‘THE HOUSES OCTOBER BUILT 2’ Review
Found footage may not be a theatrical sensation anymore (if it ever really was), but the genre is alive and well on the VOD market. Well, alive at least. It’s accessible in a DIY sense due to not really needing actors or a budget in order to create, quality be damned. A few years back one of the most notable entries was The Houses October Built, which was a hybrid of documentary footage (the full documentary is included as a bonus on the first film’s Blu-ray) and a narrative through line. The doc is about haunts around the country and how extreme they arrange things to one up each other. We follow a group in pursuit of what’s rumored to be the very best: Blue Skeleton. It turns out that Blue Skeleton found them instead, and gave them the ultimate scare. So what’s next?
This sequel is made the same way with visiting and filming actual haunts mixed with fiction to create a story around it. Instead of doing what I expected them to do and make a sequel with Blue Skeleton and a new group of victims, this is a continuation of the story. As it turns out, Blue Skeleton live streamed Brandy’s (Brandy Schaefer) terrifying experience and it became a major news story. Based on the notoriety of the story the same group of guys from the first film are back at it, this time being paid to review haunts and make a public appearance for promotion. Naturally, Brandy is the real draw that these haunts want, so the guys lure her back into the group somehow to begin another road trip tour of terror. Her stipulation is no traditional haunted houses, but soon that goes by the wayside. Hell Bent is the word of mouth scariest thing to find this time around, and so they plan to seek it out…but Blue Skeleton may not be done with their scare just yet.
My main complaint with the first film is that there was an easily defined line between what was real and what was staged, and that the real documentary footage was more interesting than the insertion of horror movie elements. Everything feels like a whole this time, as it should, yet this film feels more cinematic and manufactured than the original did. Somehow that’s better for me; I’d rather not have found footage masquerade as the real thing – that ship has sailed, and we’re too jaded as a culture to fall into that anymore. But like Adam Wingard’s Blair Witch reboot, this is TOO cinematic and edited, and switches perspective to the Blue Skeleton crew from time to time. Not only is this horribly distracting and pulls you out when it happens, it even manages to spoil how a big reveal toward the ending happens. Rather than have the audience as perplexed and frightened as our protagonists and to reveal it later somehow, we already know what’s going on. That isn’t just an oversight or a mistake, it’s some poor storytelling.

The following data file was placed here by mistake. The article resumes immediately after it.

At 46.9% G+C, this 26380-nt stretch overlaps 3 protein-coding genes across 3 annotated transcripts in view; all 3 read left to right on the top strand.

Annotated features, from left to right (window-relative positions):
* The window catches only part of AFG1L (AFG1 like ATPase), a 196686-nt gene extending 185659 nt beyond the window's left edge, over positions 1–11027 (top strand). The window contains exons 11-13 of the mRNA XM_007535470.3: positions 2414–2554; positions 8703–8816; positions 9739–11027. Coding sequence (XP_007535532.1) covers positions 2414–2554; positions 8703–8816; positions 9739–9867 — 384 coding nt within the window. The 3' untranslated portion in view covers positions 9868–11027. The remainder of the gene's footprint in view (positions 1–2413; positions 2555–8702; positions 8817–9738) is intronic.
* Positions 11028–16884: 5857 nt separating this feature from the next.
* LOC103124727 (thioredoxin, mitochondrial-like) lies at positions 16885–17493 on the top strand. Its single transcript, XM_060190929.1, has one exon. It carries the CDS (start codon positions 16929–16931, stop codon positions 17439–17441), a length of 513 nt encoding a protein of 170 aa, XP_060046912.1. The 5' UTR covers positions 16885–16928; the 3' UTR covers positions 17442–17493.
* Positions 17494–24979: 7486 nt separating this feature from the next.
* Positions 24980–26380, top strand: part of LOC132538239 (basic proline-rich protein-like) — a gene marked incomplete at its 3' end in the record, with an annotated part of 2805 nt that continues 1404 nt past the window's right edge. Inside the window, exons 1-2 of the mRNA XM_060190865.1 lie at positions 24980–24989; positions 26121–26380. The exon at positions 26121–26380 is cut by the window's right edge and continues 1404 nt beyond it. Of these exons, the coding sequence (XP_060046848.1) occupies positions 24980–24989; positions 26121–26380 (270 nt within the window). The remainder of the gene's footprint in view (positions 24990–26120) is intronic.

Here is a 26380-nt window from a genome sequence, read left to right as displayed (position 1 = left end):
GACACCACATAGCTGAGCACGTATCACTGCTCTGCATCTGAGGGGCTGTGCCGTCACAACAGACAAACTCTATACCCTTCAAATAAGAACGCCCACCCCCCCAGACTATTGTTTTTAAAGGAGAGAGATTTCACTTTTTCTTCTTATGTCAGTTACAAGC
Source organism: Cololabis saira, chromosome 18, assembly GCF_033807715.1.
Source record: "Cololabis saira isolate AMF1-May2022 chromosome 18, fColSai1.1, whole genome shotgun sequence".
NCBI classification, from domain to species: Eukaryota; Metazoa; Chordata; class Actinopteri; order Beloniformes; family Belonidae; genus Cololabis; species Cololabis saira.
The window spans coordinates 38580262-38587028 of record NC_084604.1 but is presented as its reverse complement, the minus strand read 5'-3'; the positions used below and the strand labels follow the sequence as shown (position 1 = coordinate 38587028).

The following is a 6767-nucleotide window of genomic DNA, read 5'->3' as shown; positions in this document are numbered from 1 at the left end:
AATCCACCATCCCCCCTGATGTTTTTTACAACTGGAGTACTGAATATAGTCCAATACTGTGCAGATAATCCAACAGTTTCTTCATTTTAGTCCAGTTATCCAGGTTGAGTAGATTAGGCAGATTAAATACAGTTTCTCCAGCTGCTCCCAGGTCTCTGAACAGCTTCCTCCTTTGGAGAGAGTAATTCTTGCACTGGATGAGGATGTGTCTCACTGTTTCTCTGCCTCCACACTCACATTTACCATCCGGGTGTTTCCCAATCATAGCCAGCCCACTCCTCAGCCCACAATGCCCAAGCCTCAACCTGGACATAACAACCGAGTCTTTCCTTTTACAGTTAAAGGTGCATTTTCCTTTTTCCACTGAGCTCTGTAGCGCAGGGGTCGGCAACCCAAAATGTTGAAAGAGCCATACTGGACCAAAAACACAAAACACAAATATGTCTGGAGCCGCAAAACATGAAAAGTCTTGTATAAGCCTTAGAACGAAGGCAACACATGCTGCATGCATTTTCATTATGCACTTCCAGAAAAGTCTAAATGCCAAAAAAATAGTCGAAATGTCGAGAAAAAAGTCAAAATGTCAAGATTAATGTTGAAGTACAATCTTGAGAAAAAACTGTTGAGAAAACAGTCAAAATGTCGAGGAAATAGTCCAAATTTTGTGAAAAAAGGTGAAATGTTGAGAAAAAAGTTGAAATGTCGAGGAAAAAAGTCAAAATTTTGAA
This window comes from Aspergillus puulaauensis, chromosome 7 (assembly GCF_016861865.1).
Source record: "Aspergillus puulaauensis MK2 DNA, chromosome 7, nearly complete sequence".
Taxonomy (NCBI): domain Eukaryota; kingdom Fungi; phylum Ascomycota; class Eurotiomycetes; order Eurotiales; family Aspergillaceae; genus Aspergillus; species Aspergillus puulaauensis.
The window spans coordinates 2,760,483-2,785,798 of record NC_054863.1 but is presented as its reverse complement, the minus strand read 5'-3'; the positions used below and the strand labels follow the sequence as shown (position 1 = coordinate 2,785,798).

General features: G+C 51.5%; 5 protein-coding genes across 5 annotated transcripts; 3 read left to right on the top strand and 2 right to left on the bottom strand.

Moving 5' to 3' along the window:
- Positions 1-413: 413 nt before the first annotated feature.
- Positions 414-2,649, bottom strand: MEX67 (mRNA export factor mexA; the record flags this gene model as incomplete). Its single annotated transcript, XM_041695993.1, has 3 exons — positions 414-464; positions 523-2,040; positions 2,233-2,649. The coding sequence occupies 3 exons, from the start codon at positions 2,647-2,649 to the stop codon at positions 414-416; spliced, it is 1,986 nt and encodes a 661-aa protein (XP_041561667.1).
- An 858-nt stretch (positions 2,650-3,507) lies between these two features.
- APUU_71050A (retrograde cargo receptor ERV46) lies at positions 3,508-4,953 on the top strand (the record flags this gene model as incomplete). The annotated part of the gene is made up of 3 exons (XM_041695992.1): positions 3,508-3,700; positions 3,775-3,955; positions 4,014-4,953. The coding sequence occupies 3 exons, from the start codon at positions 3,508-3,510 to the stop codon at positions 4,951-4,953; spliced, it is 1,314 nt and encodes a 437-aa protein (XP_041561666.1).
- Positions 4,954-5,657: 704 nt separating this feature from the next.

Really when it comes to found footage style, it’s all about how natural the characters are in order for me to properly get into the movie. The less natural, the less I get absorbed and feel like it’s my perspective. Now even during the unscripted documentary stuff they feel more jilted and stiff as if they’re playing characters instead of just…being people. It’s also really hard to relate to these characters making the exact same mistakes AGAIN and feel any empathy for their situation. But aside from these issues, I still found more to enjoy and felt more tension than I did in the first film. There are two “walkthrough” sequences that are effectively creepy: a haunted hay ride and at a strip club (aka Laser Tits). It’s difficult to determine what is effective with the haunts themselves and the way they’re shot; I don’t know what’s scripted to happen and what’s staged. Regardless, I found them visually interesting and even startling occasionally. Returning director/star Bobby Roe has grown dramatically as a director between the two movies, partly due to working a drone camera into the story to allow for a bigger scope. I’m interested in what he could do with a traditional style of film.
Look, I’ve got a confession. The big secret I’ve hid here is that the movie ends in a very elaborate way that ultimately won me over. I won’t express any of why that is because it would be a disservice to potential viewers. It retroactively made the first movie work for me. I’ve seen sequels eclipse the original. but I can’t say that I’ve seen many sequels to actually make the original better. It may not do it for everyone, but The Houses October Built 2 worked for me. Bravo.
Good atmosphere at times, some thrills, and a strong finale that actually improves the original.
Problems that pull me out of the found footage genre like acting and editing are readily apparent.